I thought I should really give the Vuitton thing a rest, until another designer-branded press release hit my inbox yesterday from the Brooklyn Museum: Turns out that “special items, created by Takashi Murakami as part of the latest collaboration with Louis Vuitton, …will be auctioned during the gala dinner to benefit the Brooklyn Museum.” Maybe the Metropolitan Museum should learn from this and market designer dresses at its next Costume Institute benefit.
Murakami designed an album cover (above) and a website for Kanye West, so it should come as no surprise that the rapper will be performing at the museum gala, known as the Brooklyn Ball.
In the meantime, an important curator from a major non-New York City museum (who, alas, insists on anonymity) sent me this corrective note regarding my handbag hangups:
If the artists that we deem worthy of retrospectives in
big museums are working with Vuitton et al., what I wonder (assuming that we still all believe in the show without Vuitton) is why
NOT make money on the handbags?Only better would be if the museum organized all the
counterfeiters from Canal Street to set up just outside the show and
sell for $20 the same bag that the museum had just sold to the
exhibition-goer for $400 (and it usually is REALLY the same bag, made
in the same factory, just not marketed through LVMH). Wouldn’t that
be a complete Warholian come-around?
Sorry, Circumspect Curator, you cannot touch one of those plasticized canvas handbags for a mere $400. Maybe a coin purse. You can also forget about inviting those canny counterfeiters: Part of the Brooklyn/Murakami/Vuitton nexus includes “a special one-night-only Louis Vuitton performance [?!?] in support of the protection of intellectual property. This performance is an unprecedented and daring way to bring attention to the serious issue of counterfeiting and our global responsibility to protect artists and designers’ creativity and creations.” You can’t make this stuff up.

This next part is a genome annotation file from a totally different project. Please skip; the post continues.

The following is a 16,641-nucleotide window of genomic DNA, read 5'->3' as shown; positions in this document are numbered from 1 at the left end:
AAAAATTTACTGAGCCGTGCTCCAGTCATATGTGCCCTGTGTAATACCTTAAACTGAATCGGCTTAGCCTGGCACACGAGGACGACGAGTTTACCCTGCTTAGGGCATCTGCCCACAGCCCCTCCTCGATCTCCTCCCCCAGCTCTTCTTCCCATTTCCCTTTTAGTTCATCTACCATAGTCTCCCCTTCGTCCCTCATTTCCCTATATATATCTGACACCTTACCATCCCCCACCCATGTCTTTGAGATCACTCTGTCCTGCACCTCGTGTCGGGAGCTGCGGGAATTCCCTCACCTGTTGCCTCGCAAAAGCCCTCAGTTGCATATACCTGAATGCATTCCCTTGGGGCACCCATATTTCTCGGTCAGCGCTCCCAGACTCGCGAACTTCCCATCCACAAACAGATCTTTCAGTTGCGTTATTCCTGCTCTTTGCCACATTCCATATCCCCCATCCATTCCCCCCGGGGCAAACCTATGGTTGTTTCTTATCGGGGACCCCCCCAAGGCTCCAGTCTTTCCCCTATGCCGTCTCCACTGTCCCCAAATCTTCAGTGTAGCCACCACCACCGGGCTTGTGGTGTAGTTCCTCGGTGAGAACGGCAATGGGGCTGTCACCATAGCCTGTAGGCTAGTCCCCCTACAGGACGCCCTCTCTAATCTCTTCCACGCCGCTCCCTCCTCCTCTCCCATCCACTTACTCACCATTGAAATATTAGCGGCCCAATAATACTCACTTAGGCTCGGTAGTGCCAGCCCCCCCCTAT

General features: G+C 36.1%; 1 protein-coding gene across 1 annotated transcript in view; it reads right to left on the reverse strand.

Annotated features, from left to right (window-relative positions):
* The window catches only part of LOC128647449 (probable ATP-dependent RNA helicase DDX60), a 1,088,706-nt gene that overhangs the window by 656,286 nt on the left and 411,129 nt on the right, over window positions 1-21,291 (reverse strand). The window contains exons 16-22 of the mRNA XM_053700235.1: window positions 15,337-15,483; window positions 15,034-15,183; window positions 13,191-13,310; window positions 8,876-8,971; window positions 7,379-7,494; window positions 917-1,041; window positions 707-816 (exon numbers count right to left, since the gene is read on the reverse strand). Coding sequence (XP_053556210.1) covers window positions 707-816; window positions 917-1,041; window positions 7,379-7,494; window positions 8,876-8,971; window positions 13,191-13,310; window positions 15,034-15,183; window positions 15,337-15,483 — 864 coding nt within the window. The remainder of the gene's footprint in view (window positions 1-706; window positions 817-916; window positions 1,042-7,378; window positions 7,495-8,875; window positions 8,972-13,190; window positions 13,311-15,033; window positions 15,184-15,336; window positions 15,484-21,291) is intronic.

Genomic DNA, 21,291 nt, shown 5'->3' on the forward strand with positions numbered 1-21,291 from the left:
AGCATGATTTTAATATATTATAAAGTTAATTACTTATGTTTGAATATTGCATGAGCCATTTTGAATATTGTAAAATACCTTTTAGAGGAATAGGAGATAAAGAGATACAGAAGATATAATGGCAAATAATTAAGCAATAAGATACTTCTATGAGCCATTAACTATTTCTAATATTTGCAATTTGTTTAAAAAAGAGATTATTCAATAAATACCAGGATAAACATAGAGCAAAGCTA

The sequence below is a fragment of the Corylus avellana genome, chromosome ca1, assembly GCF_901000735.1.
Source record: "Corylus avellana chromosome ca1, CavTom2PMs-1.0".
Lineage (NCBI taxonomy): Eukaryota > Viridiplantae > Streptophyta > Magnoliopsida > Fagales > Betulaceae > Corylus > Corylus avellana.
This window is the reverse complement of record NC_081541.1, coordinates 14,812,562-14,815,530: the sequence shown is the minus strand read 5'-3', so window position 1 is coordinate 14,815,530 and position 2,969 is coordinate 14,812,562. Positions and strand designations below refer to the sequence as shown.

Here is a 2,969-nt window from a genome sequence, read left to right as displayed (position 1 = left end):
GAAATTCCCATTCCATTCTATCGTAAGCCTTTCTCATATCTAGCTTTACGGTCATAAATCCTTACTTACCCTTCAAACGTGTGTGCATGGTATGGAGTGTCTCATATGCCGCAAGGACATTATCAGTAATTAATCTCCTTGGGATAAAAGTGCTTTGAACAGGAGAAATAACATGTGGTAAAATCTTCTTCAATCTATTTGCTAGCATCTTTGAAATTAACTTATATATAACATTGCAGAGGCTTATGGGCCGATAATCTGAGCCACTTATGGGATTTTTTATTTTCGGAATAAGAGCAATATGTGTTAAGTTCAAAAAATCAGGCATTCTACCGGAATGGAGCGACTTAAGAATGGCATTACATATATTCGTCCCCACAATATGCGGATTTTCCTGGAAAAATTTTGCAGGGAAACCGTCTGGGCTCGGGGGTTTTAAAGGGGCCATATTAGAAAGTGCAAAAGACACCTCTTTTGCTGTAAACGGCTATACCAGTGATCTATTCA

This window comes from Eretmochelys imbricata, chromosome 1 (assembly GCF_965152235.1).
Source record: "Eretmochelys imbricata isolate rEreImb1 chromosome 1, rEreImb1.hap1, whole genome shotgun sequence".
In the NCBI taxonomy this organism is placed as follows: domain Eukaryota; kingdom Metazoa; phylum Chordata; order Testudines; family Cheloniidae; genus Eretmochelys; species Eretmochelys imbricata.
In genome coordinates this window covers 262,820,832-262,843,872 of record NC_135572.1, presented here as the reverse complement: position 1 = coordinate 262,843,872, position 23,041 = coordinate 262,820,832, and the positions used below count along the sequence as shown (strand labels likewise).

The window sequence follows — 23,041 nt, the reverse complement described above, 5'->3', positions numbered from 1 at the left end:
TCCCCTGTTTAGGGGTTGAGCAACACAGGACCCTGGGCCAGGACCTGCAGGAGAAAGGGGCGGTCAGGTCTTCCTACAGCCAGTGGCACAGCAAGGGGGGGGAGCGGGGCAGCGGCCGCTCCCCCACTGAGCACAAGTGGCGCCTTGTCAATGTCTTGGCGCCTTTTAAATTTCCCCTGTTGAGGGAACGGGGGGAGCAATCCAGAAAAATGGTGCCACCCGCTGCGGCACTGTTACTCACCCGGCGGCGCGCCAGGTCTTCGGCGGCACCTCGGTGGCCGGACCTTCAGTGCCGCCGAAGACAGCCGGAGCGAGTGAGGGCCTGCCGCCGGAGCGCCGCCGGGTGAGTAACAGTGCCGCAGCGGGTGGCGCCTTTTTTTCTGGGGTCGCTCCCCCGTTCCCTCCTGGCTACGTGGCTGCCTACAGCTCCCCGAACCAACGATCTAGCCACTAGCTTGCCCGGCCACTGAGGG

Where is Rudy Giuliani when we really need him? Actually, Vuitton’s got him covered too:
Louis Vuitton plans to donate a portion of the revenues generated at the Louis Vuitton store within the Brooklyn Museum on the evening of the Gala to the Federal Enforcement Homeland Security Foundation.
Now if they can only find a way to placate Nicolai Ouroussoff. The honoree of Brooklyn Ball is real estate developer Bruce Ratner, whose company, Forest City Ratner, was just taken to task by the NY Times architecture critic for “a betrayal of public trust” in planning (for economic reasons) to downsize Frank Gehry‘s “bold ensemble of buildings” for Brooklyn’s Atlantic Yards—a move that Ouroussoff declared would “only confirm our darkest suspicions about the cynical calculations underlying New York real estate deals.” Isn’t he the same guy who’s taking the N.J. Nets out of my home state?
Personally, I think the logo-centric LV should take some fashion cues from another purveyor of luxury handbags, Bottega Veneta. Ruth La Ferla noted in yesterday’s NY Times that “the muted logo-free look that is the [BV] brand’s signature is widely
regarded as the standard-bearer for a new kind of luxury: subtle,
long-lasting and recession-proof.”
Not to mention spoof-proof.
You might think from all this that I don’t like Murakami’s art. I do. And I thought that the show at its first venue, the Los Angeles Museum of Contemporary Art, was terrific (except for its Vuitton boutique). I just can’t go for the part that co-opts museums as shameless corporate marketing tools. That might be what this artist is about, but it’s not an appropriate role for a nonprofit museum, no matter what mischievous designs Murakami and Vuitton may have on institutional ethics.